For most they can order a gun online, easy peasy, yes. But you have to ship it to a FFL, make sure said FFL is on the sellers list (if not they have to send their info in) wait for it to arrive, or go to a gun store and purchase, fill out the 4473, wait while they do the nics check, hope you don't get delayed (3 days wait) Then either walk out with your gun or come back in 3 days, unless you were flat out denied (tons of reasons for delays/denials) And again, the point is, if you are a law abiding citizen following the framework of the laws already in place, it SHOULD be easy to purchase a gun. Many in this thread think you just walk into a store, plunk your money down and walk out. Sometimes that's the case after the 4473 and nics, but oftentimes you end up waiting for awhile and or get delayed. I used to get delayed every time because someone with the same name had a lengthy criminal history. For me here in WV it's easy as can be. I got to bypass all the safety course bs because I have a valid dd214. Show that to the clerk, pay my $75, come in a few weeks later to pick up my ccw. CCW holders in WV don't have to deal with the nics check, so I buy what I want, have it shipped to my ffl, fill out my 4473, pay my transfer fee and I'm out the door. No nics check, the ffl just files the form away in case the ATF needs to see it at some point. For most it's not that fast/easy. And for me at first it wasn't either.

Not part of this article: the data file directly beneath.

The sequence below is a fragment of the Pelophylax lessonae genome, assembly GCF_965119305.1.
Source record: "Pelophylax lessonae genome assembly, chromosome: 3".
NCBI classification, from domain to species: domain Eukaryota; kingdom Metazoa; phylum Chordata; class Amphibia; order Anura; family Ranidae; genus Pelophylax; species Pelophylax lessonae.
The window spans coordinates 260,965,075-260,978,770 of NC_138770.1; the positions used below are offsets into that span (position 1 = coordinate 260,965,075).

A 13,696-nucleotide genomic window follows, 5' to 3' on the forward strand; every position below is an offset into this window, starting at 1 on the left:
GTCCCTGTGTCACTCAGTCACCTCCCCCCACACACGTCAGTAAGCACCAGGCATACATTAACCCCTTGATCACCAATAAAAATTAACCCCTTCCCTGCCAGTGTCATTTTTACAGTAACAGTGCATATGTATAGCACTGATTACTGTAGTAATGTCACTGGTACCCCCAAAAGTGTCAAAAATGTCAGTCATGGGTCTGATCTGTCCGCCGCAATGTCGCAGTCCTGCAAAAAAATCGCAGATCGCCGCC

12. crabbypatty

    The Gun Control Debate Thread - Say hello to my little thread